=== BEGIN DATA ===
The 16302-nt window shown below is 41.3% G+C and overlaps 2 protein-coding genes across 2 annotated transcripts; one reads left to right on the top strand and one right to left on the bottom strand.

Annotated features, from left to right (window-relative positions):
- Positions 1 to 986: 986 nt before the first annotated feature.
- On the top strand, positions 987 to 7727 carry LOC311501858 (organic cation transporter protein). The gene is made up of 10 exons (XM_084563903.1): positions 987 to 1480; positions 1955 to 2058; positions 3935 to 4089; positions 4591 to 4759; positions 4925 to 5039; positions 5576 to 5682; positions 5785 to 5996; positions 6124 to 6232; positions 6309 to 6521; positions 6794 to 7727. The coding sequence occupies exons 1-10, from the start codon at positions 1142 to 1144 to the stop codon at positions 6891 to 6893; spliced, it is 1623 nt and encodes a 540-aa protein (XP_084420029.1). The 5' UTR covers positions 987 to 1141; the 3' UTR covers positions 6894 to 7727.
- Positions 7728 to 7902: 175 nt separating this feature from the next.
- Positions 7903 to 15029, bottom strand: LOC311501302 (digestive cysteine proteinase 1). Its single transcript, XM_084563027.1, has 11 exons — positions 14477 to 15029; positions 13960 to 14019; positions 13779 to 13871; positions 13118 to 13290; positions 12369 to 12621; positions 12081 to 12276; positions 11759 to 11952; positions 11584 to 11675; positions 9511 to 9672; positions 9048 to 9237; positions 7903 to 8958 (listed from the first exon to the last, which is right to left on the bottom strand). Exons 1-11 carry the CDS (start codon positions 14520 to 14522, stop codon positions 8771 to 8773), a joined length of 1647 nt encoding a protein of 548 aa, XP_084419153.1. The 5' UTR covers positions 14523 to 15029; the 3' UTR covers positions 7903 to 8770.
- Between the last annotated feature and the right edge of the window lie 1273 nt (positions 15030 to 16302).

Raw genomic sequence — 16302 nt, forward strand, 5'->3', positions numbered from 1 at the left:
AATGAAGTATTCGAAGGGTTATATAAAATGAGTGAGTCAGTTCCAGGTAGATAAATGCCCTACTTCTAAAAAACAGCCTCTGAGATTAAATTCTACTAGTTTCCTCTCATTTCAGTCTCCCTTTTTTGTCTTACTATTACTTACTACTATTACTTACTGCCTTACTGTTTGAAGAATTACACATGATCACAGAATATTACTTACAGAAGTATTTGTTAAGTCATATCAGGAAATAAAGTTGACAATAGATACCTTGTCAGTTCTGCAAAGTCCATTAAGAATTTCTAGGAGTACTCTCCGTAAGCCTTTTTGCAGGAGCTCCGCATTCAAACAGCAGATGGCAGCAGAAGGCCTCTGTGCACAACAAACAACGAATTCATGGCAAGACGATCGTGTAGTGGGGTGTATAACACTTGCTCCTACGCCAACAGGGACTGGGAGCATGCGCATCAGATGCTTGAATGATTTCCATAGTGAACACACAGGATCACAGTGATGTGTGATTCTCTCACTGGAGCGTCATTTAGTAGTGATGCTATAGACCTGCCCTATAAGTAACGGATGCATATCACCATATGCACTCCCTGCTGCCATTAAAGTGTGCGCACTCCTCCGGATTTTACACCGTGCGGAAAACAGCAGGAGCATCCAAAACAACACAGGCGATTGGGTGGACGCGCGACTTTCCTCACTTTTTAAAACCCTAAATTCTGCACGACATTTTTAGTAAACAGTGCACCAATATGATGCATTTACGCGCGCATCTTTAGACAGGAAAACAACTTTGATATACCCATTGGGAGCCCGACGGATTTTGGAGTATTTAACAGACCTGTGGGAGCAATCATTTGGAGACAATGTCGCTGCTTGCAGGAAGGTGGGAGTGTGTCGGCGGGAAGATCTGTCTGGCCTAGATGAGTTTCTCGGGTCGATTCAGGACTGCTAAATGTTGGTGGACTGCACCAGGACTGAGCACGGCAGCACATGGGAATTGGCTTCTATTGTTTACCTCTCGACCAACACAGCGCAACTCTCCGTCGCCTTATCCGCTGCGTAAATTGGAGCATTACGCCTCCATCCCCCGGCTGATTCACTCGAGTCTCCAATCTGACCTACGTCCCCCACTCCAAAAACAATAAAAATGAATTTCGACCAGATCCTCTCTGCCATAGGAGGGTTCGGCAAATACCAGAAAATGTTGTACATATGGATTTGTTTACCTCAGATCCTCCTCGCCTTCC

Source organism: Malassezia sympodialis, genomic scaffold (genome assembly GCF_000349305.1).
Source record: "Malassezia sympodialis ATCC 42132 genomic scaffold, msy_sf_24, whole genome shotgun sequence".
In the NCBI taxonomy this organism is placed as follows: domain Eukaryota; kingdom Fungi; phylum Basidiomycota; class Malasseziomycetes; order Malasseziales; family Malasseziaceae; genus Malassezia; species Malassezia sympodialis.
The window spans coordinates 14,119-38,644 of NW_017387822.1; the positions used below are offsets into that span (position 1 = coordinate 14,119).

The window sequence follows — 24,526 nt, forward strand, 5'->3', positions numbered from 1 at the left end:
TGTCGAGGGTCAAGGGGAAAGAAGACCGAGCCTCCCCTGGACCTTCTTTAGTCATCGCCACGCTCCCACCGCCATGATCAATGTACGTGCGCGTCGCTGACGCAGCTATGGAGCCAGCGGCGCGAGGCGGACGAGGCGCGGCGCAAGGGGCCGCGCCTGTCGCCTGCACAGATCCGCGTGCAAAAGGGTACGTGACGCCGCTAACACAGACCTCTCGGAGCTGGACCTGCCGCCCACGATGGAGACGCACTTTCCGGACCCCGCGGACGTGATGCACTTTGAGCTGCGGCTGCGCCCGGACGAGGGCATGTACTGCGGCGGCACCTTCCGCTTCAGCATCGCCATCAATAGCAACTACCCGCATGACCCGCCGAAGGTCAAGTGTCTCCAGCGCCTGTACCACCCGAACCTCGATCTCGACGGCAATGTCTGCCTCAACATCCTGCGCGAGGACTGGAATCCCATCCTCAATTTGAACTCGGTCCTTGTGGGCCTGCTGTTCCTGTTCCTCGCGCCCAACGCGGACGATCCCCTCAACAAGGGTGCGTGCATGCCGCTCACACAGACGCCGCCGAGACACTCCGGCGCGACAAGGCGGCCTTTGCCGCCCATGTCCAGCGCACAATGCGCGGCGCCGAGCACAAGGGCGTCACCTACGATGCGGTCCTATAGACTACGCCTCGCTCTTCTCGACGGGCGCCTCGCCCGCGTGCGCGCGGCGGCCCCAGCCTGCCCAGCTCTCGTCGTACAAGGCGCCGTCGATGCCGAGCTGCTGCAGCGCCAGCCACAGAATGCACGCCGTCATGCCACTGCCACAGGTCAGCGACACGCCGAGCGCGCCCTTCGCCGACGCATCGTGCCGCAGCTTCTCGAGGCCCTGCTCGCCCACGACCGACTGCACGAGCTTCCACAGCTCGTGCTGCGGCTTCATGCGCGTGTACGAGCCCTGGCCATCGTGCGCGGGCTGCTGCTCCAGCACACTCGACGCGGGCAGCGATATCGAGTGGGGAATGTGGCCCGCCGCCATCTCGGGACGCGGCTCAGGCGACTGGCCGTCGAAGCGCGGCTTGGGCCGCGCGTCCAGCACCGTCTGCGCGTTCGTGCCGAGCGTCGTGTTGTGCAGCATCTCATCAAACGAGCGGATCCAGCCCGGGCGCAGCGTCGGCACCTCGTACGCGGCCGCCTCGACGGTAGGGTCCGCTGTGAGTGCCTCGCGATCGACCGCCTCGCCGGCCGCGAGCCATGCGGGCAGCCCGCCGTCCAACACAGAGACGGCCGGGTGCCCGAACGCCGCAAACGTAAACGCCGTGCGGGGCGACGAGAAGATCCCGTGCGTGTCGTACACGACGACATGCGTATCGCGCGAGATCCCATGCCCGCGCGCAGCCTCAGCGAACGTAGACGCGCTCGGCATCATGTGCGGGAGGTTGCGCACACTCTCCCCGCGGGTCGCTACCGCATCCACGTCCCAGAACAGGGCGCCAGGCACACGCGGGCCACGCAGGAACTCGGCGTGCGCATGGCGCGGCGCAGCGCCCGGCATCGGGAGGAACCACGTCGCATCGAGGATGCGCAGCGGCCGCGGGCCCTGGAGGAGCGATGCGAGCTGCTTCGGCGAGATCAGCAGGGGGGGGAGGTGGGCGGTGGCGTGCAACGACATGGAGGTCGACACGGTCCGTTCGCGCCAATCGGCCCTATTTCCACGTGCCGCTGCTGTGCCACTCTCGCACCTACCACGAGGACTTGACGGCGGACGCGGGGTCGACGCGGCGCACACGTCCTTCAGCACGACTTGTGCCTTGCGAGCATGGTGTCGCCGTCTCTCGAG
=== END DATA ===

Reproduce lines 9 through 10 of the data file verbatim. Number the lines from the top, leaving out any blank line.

AATGAAGTATTCGAAGGGTTATATAAAATGAGTGAGTCAGTTCCAGGTAGATAAATGCCCTACTTCTAAAAAACAGCCTCTGAGATTAAATTCTACTAGTTTCCTCTCATTTCAGTCTCCCTTTTTTGTCTTACTATTACTTACTACTATTACTTACTGCCTTACTGTTTGAAGAATTACACATGATCACAGAATATTACTTACAGAAGTATTTGTTAAGTCATATCAGGAAATAAAGTTGACAATAGATACCTTGTCAGTTCTGCAAAGTCCATTAAGAATTTCTAGGAGTACTCTCCGTAAGCCTTTTTGCAGGAGCTCCGCATTCAAACAGCAGATGGCAGCAGAAGGCCTCTGTGCACAACAAACAACGAATTCATGGCAAGACGATCGTGTAGTGGGGTGTATAACACTTGCTCCTACGCCAACAGGGACTGGGAGCATGCGCATCAGATGCTTGAATGATTTCCATAGTGAACACACAGGATCACAGTGATGTGTGATTCTCTCACTGGAGCGTCATTTAGTAGTGATGCTATAGACCTGCCCTATAAGTAACGGATGCATATCACCATATGCACTCCCTGCTGCCATTAAAGTGTGCGCACTCCTCCGGATTTTACACCGTGCGGAAAACAGCAGGAGCATCCAAAACAACACAGGCGATTGGGTGGACGCGCGACTTTCCTCACTTTTTAAAACCCTAAATTCTGCACGACATTTTTAGTAAACAGTGCACCAATATGATGCATTTACGCGCGCATCTTTAGACAGGAAAACAACTTTGATATACCCATTGGGAGCCCGACGGATTTTGGAGTATTTAACAGACCTGTGGGAGCAATCATTTGGAGACAATGTCGCTGCTTGCAGGAAGGTGGGAGTGTGTCGGCGGGAAGATCTGTCTGGCCTAGATGAGTTTCTCGGGTCGATTCAGGACTGCTAAATGTTGGTGGACTGCACCAGGACTGAGCACGGCAGCACATGGGAATTGGCTTCTATTGTTTACCTCTCGACCAACACAGCGCAACTCTCCGTCGCCTTATCCGCTGCGTAAATTGGAGCATTACGCCTCCATCCCCCGGCTGATTCACTCGAGTCTCCAATCTGACCTACGTCCCCCACTCCAAAAACAATAAAAATGAATTTCGACCAGATCCTCTCTGCCATAGGAGGGTTCGGCAAATACCAGAAAATGTTGTACATATGGATTTGTTTACCTCAGATCCTCCTCGCCTTCC

Source organism: Malassezia sympodialis, genomic scaffold (genome assembly GCF_000349305.1).